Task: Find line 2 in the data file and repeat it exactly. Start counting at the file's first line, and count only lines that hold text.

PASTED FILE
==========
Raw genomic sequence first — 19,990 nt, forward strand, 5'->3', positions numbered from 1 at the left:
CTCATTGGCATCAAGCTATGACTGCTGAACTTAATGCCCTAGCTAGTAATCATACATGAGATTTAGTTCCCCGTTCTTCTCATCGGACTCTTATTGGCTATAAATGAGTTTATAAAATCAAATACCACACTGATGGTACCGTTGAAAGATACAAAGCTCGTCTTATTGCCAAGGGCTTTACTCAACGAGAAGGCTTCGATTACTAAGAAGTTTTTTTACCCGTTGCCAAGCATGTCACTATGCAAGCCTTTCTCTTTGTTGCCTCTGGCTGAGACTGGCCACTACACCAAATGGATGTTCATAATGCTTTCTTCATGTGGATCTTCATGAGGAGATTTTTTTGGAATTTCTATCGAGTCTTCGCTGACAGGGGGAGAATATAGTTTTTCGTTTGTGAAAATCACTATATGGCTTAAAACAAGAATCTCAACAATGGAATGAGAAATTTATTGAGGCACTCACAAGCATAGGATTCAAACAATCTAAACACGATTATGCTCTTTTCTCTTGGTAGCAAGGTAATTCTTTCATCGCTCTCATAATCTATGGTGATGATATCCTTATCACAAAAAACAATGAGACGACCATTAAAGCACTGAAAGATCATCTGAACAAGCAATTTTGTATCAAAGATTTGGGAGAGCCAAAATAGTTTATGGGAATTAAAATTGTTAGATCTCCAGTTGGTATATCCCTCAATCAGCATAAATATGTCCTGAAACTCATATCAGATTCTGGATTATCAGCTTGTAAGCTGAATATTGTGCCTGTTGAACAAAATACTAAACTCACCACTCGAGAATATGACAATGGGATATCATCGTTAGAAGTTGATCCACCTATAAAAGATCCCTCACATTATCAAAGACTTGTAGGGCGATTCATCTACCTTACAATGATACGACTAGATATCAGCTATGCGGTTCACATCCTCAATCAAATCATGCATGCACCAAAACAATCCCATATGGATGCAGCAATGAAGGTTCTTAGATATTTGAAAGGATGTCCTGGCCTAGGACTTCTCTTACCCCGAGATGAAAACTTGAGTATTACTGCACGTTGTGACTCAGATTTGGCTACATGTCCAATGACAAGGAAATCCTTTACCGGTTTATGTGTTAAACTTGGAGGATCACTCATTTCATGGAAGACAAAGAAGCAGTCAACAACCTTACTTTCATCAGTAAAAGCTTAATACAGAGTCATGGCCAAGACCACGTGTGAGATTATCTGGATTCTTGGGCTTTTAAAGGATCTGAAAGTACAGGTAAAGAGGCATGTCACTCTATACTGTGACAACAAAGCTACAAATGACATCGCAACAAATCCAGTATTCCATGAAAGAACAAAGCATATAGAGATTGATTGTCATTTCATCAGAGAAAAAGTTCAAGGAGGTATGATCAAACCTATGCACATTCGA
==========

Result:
CTCATTGGCATCAAGCTATGACTGCTGAACTTAATGCCCTAGCTAGTAATCATACATGAGATTTAGTTCCCCGTTCTTCTCATCGGACTCTTATTGGCTATAAATGAGTTTATAAAATCAAATACCACACTGATGGTACCGTTGAAAGATACAAAGCTCGTCTTATTGCCAAGGGCTTTACTCAACGAGAAGGCTTCGATTACTAAGAAGTTTTTTTACCCGTTGCCAAGCATGTCACTATGCAAGCCTTTCTCTTTGTTGCCTCTGGCTGAGACTGGCCACTACACCAAATGGATGTTCATAATGCTTTCTTCATGTGGATCTTCATGAGGAGATTTTTTTGGAATTTCTATCGAGTCTTCGCTGACAGGGGGAGAATATAGTTTTTCGTTTGTGAAAATCACTATATGGCTTAAAACAAGAATCTCAACAATGGAATGAGAAATTTATTGAGGCACTCACAAGCATAGGATTCAAACAATCTAAACACGATTATGCTCTTTTCTCTTGGTAGCAAGGTAATTCTTTCATCGCTCTCATAATCTATGGTGATGATATCCTTATCACAAAAAACAATGAGACGACCATTAAAGCACTGAAAGATCATCTGAACAAGCAATTTTGTATCAAAGATTTGGGAGAGCCAAAATAGTTTATGGGAATTAAAATTGTTAGATCTCCAGTTGGTATATCCCTCAATCAGCATAAATATGTCCTGAAACTCATATCAGATTCTGGATTATCAGCTTGTAAGCTGAATATTGTGCCTGTTGAACAAAATACTAAACTCACCACTCGAGAATATGACAATGGGATATCATCGTTAGAAGTTGATCCACCTATAAAAGATCCCTCACATTATCAAAGACTTGTAGGGCGATTCATCTACCTTACAATGATACGACTAGATATCAGCTATGCGGTTCACATCCTCAATCAAATCATGCATGCACCAAAACAATCCCATATGGATGCAGCAATGAAGGTTCTTAGATATTTGAAAGGATGTCCTGGCCTAGGACTTCTCTTACCCCGAGATGAAAACTTGAGTATTACTGCACGTTGTGACTCAGATTTGGCTACATGTCCAATGACAAGGAAATCCTTTACCGGTTTATGTGTTAAACTTGGAGGATCACTCATTTCATGGAAGACAAAGAAGCAGTCAACAACCTTACTTTCATCAGTAAAAGCTTAATACAGAGTCATGGCCAAGACCACGTGTGAGATTATCTGGATTCTTGGGCTTTTAAAGGATCTGAAAGTACAGGTAAAGAGGCATGTCACTCTATACTGTGACAACAAAGCTACAAATGACATCGCAACAAATCCAGTATTCCATGAAAGAACAAAGCATATAGAGATTGATTGTCATTTCATCAGAGAAAAAGTTCAAGGAGGTATGATCAAACCTATGCACATTCGA